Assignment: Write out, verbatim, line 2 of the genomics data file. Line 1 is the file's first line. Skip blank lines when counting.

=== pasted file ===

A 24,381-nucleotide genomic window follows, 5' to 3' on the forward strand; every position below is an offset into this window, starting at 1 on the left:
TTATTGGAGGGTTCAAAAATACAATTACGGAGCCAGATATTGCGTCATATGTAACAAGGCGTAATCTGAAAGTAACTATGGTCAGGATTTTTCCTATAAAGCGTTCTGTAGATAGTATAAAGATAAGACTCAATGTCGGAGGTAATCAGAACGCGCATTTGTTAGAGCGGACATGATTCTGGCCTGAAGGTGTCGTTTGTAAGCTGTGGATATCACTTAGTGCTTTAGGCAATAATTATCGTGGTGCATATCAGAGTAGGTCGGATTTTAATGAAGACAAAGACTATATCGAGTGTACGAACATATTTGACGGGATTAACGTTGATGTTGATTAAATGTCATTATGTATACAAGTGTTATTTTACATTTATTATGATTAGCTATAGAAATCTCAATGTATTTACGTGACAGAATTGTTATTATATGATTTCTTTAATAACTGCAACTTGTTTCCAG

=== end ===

TTATTGGAGGGTTCAAAAATACAATTACGGAGCCAGATATTGCGTCATATGTAACAAGGCGTAATCTGAAAGTAACTATGGTCAGGATTTTTCCTATAAAGCGTTCTGTAGATAGTATAAAGATAAGACTCAATGTCGGAGGTAATCAGAACGCGCATTTGTTAGAGCGGACATGATTCTGGCCTGAAGGTGTCGTTTGTAAGCTGTGGATATCACTTAGTGCTTTAGGCAATAATTATCGTGGTGCATATCAGAGTAGGTCGGATTTTAATGAAGACAAAGACTATATCGAGTGTACGAACATATTTGACGGGATTAACGTTGATGTTGATTAAATGTCATTATGTATACAAGTGTTATTTTACATTTATTATGATTAGCTATAGAAATCTCAATGTATTTACGTGACAGAATTGTTATTATATGATTTCTTTAATAACTGCAACTTGTTTCCAG